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“A Spy in the House” by Y. S. Lee. In this Victorian mystery, 12-year-old orphan and thief Mary Quinn is saved from the gallows and given a chance at Miss Scrimshaw’s Academy for Girls, a training ground for young private investigators masquerading as a finishing school. At age 17, Mary is charged with investigating a wealthy merchant suspected of pirating treasures from India. The first book in The Agency series, A Spy in the House covers issues such as class differences, racial discrimination, and the role of women in Victorian society. — Trembath

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“Eleanor & Park” by Rainbow Rowell. This book has all the feels! From the catastrophe that is wearing a uniform in gym class to the breathtaking nuances of holding hands, Eleanor & Park will have you remembering your first love all over again. Every moment is held preciously, even with the heartbreaking realities of Eleanor’s life at home. Enjoy this quick and enchanting romantic read from our very own Omaha author, Rainbow Rowell. — Jacqueline Wilber, EdD, youth services librarian at South Omaha Library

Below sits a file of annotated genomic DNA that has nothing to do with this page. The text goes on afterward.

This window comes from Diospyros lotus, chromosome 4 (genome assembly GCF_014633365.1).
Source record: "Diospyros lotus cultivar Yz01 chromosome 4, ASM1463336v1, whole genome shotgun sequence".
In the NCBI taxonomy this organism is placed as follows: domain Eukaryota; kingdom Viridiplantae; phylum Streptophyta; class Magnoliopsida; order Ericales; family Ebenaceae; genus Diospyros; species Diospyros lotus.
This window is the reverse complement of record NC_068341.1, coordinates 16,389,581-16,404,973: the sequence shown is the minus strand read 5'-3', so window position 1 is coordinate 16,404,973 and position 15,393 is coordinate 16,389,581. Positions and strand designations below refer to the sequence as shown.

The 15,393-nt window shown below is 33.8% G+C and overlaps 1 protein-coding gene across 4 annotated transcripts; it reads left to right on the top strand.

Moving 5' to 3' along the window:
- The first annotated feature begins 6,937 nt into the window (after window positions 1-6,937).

Omaha Public Library's Recommended Reads

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In recognition of Martin Luther King Jr. Day on Monday, OPL staff have recommended some titles by or about civil rights leaders, movements and efforts. 

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Winter officially begins on Dec. 21, and Omaha Public Library staff have recommended some winter or cold-weather-related selections to cozy up with this season.

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It's the winter holiday season, and OPL staff have recommended some selections to enjoy between now and New Year’s Day. Find these books and more at one of OPL’s 12 locations or

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Today is Black Poetry Day — a day to celebrate the work and contributions of Black poets. 

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In recognition of Hispanic Heritage Month, OPL staff have recommended books by or about Hispanic Americans. 

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As students head back to school, Omaha Public Library staffers have suggested some of their favorite back-to-school reads. Find these books and more at one of OPL’s 12 locations or

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Omaha Public Library wants to help readers find new books — or at least books new to them. Every month in this space, OPL employees will recom…